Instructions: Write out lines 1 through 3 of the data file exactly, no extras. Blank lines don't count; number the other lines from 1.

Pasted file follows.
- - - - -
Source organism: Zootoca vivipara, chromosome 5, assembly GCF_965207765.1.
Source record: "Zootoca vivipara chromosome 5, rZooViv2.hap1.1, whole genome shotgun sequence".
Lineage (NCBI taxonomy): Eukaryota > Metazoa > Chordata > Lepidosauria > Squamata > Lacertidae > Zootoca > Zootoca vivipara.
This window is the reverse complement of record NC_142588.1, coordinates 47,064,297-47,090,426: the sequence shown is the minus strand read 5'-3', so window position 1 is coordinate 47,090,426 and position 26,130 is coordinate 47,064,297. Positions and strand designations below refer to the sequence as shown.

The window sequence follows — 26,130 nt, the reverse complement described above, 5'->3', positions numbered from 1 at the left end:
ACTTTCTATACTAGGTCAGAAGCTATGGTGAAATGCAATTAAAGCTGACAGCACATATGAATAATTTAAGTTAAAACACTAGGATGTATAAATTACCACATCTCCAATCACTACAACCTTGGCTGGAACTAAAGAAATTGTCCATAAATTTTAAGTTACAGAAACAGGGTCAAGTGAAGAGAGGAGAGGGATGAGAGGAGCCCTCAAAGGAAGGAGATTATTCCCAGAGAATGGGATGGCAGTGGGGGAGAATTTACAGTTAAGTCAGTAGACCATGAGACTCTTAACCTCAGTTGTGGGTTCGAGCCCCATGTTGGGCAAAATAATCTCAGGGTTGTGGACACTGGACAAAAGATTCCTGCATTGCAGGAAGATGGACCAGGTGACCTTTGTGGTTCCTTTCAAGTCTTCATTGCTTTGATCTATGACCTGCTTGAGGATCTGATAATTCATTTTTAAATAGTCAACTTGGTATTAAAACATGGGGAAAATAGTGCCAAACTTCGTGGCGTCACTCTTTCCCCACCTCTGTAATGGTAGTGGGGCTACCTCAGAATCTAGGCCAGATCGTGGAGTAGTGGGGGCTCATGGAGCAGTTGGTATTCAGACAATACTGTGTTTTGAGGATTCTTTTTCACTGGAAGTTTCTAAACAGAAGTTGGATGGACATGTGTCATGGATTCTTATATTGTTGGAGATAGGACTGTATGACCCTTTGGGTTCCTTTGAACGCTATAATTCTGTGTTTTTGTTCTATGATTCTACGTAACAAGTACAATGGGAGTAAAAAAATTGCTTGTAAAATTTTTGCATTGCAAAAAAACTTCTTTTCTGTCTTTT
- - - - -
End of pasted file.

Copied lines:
Source organism: Zootoca vivipara, chromosome 5, assembly GCF_965207765.1.
Source record: "Zootoca vivipara chromosome 5, rZooViv2.hap1.1, whole genome shotgun sequence".
Lineage (NCBI taxonomy): Eukaryota > Metazoa > Chordata > Lepidosauria > Squamata > Lacertidae > Zootoca > Zootoca vivipara.